COVID Feature: Not A Pretty Picture

Russian hacker hacking the server in the dark

The federal government has doled out billions of dollars in COVID-19 economic stimulus funding and is coming down hard on those who try to defraud the program – even a Hollywood movie producer.

FBI agents arrested former Aviron Pictures Chairman William Sadleir for wire fraud, bank fraud, making false statements to a financial institution, and making false statements to the SBA. While this arrest took place in Beverly Hills, Sadleir also faces separate charges in New York for wire fraud and identity theft. (Talk about having a bad week. Sadlier will have to face trial in both states for his laundry list of charges.)

The charges Sadleir faces in Los Angeles are the result of him allegedly taking advantage of the CARES Act, meant to provide financial assistance to businesses impacted by COVID-19. Sadleir stands accused of obtaining three loans through the Small Business Administration under the guise of using the money for payroll expenses for Aviron.

The FBI claims that the loans Sadleir took out were instead used to bankroll his lifestyle. Sadleir allegedly transferred $1 million dollars of the loan money into his personal account and used some of it to pay off credit card bills and make car loan payments. The government has protections in place to detect fraud related to the CARES Act and abuse of guaranteed loans. Sadleir could face up to 82 years in prison if he is found guilty of various fraud charges. (Unlike his new car, prison won’t be a joy ride.)

This is not the only case pending against Sadleir in which he stands accused of misusing funds for personal expenses. In New York, the Securities and Exchange Commission is suing Sadlier for fraudulent behavior including allegedly abusing $13.8 million dollars of investor funds that were intended to finance Aviron Pictures. (Not only could Sadlier do prison time, he could owe millions of dollars.)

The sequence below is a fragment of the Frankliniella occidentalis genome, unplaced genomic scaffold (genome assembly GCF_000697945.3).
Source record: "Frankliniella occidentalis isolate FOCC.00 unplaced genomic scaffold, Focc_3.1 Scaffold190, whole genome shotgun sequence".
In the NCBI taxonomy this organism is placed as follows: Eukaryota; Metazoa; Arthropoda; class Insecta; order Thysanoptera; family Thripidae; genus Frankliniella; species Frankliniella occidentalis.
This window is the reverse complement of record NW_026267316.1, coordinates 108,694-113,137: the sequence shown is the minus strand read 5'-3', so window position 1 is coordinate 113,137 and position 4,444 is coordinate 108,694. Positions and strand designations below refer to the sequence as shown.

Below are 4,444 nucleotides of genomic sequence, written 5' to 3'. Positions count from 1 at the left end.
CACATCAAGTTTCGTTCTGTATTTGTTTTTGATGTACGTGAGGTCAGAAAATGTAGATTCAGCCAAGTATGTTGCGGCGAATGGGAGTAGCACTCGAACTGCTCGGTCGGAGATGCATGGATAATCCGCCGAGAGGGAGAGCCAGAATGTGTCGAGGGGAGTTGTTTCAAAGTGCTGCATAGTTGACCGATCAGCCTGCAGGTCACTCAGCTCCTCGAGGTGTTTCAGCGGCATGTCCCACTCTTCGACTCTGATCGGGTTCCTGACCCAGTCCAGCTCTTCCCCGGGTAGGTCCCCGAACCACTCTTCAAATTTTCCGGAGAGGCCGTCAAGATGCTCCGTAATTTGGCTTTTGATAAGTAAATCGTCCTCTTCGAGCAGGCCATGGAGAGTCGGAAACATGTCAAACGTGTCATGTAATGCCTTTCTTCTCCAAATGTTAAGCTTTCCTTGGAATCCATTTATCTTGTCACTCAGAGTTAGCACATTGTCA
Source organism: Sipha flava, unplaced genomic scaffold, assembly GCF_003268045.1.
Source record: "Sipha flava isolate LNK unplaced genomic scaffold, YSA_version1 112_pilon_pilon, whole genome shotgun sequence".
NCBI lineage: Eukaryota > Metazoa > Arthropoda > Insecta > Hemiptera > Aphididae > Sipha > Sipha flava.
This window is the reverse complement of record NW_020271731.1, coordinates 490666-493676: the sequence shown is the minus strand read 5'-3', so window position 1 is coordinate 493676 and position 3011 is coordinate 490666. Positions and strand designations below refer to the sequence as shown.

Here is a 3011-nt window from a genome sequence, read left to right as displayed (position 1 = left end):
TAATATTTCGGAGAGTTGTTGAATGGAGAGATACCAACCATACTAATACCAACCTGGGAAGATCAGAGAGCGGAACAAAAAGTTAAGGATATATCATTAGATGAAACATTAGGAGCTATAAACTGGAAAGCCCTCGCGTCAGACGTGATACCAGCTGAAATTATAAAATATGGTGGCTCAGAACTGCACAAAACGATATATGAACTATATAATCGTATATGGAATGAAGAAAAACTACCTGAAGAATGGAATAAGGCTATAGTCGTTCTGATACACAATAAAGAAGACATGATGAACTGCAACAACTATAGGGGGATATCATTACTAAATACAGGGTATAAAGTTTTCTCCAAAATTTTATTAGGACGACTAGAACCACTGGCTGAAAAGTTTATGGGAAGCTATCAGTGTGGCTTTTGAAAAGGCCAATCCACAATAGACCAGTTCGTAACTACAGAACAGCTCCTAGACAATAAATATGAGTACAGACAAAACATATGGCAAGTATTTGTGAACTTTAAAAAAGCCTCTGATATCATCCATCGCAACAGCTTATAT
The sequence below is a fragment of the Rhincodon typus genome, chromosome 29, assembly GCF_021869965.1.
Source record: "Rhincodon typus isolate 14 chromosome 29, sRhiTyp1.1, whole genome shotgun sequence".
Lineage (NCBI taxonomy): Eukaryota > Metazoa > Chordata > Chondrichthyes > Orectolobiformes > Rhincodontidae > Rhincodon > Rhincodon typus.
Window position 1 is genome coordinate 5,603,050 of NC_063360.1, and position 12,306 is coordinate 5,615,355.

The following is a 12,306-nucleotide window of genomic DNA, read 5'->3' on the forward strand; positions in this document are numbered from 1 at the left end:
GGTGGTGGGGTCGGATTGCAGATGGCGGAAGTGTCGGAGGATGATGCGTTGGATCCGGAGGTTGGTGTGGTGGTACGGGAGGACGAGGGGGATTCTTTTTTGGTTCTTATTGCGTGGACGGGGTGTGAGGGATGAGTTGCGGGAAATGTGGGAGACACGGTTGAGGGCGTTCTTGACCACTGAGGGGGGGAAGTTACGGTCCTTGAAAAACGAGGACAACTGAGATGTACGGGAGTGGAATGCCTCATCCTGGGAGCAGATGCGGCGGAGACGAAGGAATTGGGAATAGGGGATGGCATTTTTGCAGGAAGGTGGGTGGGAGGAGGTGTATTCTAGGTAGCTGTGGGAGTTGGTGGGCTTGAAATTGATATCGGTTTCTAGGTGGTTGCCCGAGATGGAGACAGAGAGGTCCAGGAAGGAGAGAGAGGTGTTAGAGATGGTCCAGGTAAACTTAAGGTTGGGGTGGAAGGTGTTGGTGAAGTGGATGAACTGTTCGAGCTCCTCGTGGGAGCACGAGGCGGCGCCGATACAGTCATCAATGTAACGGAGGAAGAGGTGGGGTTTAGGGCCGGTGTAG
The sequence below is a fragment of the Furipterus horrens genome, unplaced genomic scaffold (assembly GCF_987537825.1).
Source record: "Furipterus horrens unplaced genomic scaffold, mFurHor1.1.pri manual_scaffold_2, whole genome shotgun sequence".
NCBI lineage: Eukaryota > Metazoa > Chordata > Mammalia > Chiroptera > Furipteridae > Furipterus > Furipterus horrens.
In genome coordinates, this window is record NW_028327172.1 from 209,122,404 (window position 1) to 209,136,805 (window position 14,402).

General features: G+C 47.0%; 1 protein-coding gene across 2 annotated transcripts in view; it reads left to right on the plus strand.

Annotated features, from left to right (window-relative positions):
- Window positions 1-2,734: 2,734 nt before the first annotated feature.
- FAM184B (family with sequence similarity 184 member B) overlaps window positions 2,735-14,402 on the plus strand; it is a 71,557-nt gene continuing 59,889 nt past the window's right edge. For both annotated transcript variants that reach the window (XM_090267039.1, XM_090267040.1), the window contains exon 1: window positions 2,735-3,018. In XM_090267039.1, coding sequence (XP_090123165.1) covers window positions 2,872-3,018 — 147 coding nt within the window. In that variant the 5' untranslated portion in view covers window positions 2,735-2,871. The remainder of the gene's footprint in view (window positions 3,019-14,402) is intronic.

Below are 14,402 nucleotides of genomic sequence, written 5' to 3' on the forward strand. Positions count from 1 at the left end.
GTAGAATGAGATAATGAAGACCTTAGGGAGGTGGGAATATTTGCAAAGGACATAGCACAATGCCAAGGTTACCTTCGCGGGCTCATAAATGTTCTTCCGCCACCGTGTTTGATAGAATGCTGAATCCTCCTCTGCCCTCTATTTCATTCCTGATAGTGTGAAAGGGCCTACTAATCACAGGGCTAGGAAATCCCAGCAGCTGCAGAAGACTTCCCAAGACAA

Today’s Fraud of the Day comes from an article, “Hollywood producer charged with $1.7 million COVID-19 Paycheck Protection Program fraud,” posted on on May 22, 2020.

LOS ANGELES – The former head of a Hollywood production and distribution company was arrested Friday on federal charges alleging he attempted to swindle the coronavirus-relief Paycheck Protection Program out of about $1.7 million.

William Sadleir, 66, was taken into custody without incident and was expected to make his initial federal court appearance Friday afternoon in downtown Los Angeles, according to the U.S. Attorney’s Office.

Previous articleThe Vacation is Over
Next articleOrthodontist found guilty of more than 1,800 cases of fraud

Larry Benson, Senior Director of Strategic Alliances, LexisNexis Risk Solutions - Government

Larry Benson is responsible for developing strategic partnerships and solutions for the government vertical. His expertise focuses on how government programs are defrauded by criminal groups, and the approaches necessary to prevent them from succeeding.

Mr. Benson has 30 years of experience in sales and business development. Before joining LexisNexis® Risk Solutions, he spent 12 years founding and managing two software technology startups. During the 1990s he spent 10 years as a Regional Director helping to grow a New England-based technology company from 300 employees to 7,000. He started his career with Martin Marietta Aerospace working on laser guided weapons and day/night vision systems.

A sought-after speaker and accomplished writer, Mr. Benson is the principal author of “Fraud of the Day,” a website dedicated to educating government officials about how criminals are defrauding government programs. He has co-authored WTF? Where’s the Fraud? How to Unmask and Stop Identity Fraud’s Drain on Our Government, and Data Personified, How Fraud is Changing the Meaning of Identity.

Benson holds a Bachelor of Science in Physics from Albright College, and earned two graduate degrees – a Master of Business Administration from Florida Institute of Technology, and a Master of Science in Engineering from Lehigh University.